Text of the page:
Armenia cites South Sudan as model to resolve territorial conflicts
|Publisher||Radio Free Europe/Radio Liberty|
|Publication Date||11 July 2011|
|Cite as||Radio Free Europe/Radio Liberty, Armenia cites South Sudan as model to resolve territorial conflicts, 11 July 2011, available at: http://www.refworld.org/docid/4e2043acc.html [accessed 9 December 2013]|
|Disclaimer||This is not a UNHCR publication. UNHCR is not responsible for, nor does it necessarily endorse, its content. Any views expressed are solely those of the author or publisher and do not necessarily reflect those of UNHCR, the United Nations or its Member States.|
July 11, 2011
Armenian Foreign Minister Eduard Nalbandian
YEREVAN – Armenian Foreign Minister Eduard Nalbandian has touted South Sudan's declaration of independence as a blueprint for resolving other ethnic and territorial conflicts, RFE/RL's Armenian Service reports.
"The declaration of independent statehood in South Sudan is a realization of peoples' equality and impregnable right to self-determination and yet another example of the civilized resolution of conflicts," Nalbandian said in a specially written statement on July 9.
The Armenian government and the Armenian leadership in the breakaway Azerbaijani territory of Nagorno-Karabakh in January welcomed an internationally recognized referendum in South Sudan that cleared the final hurdle to its secession from the northern part of the country.
Nalbandian said the referendum outcome highlighted "the victory march of the right to self-determination."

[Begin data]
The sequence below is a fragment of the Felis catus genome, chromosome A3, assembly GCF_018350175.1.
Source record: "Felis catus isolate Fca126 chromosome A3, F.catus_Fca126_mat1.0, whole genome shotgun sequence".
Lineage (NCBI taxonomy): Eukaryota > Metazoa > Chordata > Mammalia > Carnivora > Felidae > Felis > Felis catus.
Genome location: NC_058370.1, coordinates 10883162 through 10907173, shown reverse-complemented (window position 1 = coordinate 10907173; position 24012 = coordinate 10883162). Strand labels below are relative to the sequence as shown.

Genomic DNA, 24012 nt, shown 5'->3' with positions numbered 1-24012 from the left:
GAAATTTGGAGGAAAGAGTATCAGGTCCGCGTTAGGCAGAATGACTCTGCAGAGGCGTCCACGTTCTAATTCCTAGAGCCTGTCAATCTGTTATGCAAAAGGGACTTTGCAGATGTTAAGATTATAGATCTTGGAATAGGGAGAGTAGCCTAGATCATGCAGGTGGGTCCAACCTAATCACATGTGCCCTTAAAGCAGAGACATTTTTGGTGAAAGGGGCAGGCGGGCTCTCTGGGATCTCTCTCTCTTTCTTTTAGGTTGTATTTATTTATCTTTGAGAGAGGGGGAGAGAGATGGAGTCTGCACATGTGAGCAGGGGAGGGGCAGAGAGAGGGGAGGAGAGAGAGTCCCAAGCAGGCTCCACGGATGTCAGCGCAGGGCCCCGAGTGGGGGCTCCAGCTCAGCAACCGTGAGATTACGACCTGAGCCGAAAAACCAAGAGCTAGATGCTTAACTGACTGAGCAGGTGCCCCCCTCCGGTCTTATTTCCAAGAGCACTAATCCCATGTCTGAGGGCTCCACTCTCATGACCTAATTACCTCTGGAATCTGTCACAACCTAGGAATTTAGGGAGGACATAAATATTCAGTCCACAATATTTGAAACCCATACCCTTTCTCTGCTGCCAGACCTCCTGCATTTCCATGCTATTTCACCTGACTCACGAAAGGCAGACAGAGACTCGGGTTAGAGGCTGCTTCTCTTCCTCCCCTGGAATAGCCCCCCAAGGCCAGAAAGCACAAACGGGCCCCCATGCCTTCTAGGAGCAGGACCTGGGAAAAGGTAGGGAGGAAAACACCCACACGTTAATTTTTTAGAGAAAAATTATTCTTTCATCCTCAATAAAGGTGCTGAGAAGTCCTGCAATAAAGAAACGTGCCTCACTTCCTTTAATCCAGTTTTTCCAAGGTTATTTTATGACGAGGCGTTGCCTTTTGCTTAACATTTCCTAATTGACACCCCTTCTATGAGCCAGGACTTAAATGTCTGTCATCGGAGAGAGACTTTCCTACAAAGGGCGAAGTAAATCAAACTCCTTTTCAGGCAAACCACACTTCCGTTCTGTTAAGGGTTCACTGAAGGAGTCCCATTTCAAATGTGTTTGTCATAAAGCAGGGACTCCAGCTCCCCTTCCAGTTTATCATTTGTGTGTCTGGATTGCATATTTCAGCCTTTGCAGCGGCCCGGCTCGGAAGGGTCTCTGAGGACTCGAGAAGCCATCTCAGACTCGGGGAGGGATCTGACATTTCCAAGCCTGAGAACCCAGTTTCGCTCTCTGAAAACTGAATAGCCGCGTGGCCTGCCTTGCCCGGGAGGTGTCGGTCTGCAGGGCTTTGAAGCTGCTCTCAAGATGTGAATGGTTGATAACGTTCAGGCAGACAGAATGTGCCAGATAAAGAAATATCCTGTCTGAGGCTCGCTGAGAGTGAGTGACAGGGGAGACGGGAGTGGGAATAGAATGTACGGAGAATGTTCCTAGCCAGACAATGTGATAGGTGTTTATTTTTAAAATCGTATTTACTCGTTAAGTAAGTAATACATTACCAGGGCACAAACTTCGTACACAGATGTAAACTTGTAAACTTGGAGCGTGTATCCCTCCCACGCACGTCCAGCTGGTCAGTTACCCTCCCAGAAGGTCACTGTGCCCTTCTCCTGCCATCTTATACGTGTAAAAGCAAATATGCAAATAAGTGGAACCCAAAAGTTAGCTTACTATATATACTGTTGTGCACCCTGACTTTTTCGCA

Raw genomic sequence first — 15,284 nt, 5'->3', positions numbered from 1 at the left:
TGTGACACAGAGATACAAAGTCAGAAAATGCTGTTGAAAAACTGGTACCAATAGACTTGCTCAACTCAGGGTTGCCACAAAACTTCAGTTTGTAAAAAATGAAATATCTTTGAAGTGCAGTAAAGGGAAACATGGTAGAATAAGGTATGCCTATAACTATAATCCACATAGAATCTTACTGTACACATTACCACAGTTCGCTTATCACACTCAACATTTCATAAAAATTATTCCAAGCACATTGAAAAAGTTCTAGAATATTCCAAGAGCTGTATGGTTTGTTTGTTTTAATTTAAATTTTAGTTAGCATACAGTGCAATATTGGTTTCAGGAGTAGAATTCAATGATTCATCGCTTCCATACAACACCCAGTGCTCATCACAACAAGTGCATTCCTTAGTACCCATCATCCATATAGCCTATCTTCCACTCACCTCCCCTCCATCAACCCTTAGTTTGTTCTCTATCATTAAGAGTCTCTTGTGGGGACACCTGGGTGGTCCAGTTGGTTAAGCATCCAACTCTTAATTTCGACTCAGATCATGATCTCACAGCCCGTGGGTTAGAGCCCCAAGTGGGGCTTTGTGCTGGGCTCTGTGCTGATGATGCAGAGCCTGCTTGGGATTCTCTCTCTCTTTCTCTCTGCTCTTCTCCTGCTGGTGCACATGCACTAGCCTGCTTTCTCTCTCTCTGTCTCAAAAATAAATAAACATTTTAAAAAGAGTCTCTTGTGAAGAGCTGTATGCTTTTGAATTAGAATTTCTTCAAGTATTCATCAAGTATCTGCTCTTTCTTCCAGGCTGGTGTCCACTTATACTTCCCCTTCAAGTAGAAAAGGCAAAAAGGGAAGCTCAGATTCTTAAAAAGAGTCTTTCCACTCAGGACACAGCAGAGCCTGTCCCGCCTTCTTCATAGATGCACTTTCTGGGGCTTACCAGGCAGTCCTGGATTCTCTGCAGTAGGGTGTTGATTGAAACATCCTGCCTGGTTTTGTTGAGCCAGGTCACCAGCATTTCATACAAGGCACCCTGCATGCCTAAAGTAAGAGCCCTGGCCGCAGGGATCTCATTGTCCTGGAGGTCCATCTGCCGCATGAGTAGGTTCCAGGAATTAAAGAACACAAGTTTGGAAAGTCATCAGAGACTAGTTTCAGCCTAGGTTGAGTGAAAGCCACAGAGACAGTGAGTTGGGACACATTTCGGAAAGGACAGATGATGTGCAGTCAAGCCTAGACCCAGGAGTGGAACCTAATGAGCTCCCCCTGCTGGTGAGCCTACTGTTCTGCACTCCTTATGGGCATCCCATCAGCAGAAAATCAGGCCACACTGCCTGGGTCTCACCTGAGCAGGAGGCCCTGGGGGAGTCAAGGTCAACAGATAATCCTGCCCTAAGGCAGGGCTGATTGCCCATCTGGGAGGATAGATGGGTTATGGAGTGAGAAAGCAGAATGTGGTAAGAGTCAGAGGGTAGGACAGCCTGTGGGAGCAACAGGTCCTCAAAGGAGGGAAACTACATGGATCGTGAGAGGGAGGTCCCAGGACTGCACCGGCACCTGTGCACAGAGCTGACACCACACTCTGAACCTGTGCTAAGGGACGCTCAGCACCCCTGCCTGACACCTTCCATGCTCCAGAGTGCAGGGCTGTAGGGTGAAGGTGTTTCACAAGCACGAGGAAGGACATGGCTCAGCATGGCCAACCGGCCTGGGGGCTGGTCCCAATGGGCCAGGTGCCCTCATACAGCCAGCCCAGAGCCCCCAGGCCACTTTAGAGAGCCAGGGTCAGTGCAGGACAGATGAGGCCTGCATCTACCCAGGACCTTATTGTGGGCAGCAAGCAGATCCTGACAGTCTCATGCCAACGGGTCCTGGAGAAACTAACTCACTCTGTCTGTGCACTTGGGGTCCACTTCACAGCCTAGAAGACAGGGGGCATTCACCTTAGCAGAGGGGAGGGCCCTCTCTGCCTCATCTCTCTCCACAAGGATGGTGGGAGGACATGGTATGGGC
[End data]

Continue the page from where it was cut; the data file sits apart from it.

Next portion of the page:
Official Yerevan and Karabakh Armenians hope the emergence of a new country will set another precedent for a resolution of the Karabakh conflict along the lines they seek.
Nalbandian insisted in January that South Sudan's independence will strengthen the Armenian case for international recognition of Karabakh's secession from Azerbaijan.
The principle of self-determination has long been championed by the Armenian side in its negotiations with Azerbaijan.
The United States, Russia, and France – which have been jointly mediating those talks – recognize that principle along with the territorial integrity of states. A combination of the two principles is at the heart of the "basic principles" of a Karabakh settlement put forward by them.
A key element of the proposed settlement is a future referendum on Karabakh's final status. Armenian officials say the disputed territory's predominantly Armenian population would be able to vote for independence or reunification with Armenia.
But Azerbaijani leaders say, at least in public, that the would-be vote should only determine the extent of Karabakh's autonomy within Azerbaijan.
The Armenian and Karabakh leaderships similarly hailed last year a United Nations court ruling that upheld the legality of Kosovo's secession from Serbia.
Armenian President Serzh Sarkisian said in October that the nonbinding ruling, handed down by the International Court of Justice in July 2010, should serve as a blueprint for the Karabakh settlement.
But Sarkisian's government has thus far stopped short of recognizing Kosovo, which has been recognized by 76 countries. Analysts say Yerevan is anxious not to irk Moscow, Armenia's close ally which is strongly opposed to the ethnic-Albanian populated territory's independence.
As of today, Azerbaijan had not recognized South Sudan's independence. A Foreign Ministry official contacted by RFE/RL refused to comment on whether Baku would soon recognize South Sudan.